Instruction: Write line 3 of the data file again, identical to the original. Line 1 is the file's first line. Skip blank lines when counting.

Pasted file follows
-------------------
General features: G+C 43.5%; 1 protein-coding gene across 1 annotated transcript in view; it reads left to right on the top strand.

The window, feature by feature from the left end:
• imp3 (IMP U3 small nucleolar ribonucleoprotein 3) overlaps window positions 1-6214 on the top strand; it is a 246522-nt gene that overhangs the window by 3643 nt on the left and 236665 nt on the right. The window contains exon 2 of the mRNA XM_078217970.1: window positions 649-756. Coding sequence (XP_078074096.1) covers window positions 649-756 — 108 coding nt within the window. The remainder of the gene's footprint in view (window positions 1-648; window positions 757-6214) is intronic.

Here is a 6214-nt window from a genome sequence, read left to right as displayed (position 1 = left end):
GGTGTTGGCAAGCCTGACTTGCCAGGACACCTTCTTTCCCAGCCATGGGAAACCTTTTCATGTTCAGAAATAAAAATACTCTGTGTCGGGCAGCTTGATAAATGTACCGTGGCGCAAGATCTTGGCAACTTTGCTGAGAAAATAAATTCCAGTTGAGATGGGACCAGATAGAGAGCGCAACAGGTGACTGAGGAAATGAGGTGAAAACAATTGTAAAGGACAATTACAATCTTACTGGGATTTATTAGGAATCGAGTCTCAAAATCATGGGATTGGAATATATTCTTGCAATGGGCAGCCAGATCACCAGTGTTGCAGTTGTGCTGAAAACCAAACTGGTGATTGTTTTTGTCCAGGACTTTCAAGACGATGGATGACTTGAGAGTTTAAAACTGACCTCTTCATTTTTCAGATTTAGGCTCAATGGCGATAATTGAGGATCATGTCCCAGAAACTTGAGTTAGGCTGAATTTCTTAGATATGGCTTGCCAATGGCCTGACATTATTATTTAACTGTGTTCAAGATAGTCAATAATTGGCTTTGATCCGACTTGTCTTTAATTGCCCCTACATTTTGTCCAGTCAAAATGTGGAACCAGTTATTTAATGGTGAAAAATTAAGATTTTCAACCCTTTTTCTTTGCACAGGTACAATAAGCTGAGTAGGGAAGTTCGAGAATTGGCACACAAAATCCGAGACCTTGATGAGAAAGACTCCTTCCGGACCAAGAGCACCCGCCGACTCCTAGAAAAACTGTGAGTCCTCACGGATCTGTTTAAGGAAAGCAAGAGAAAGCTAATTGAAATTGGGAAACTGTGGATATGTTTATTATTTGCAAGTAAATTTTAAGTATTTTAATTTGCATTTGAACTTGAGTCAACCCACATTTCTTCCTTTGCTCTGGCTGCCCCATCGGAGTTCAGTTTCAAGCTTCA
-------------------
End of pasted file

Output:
• imp3 (IMP U3 small nucleolar ribonucleoprotein 3) overlaps window positions 1-6214 on the top strand; it is a 246522-nt gene that overhangs the window by 3643 nt on the left and 236665 nt on the right. The window contains exon 2 of the mRNA XM_078217970.1: window positions 649-756. Coding sequence (XP_078074096.1) covers window positions 649-756 — 108 coding nt within the window. The remainder of the gene's footprint in view (window positions 1-648; window positions 757-6214) is intronic.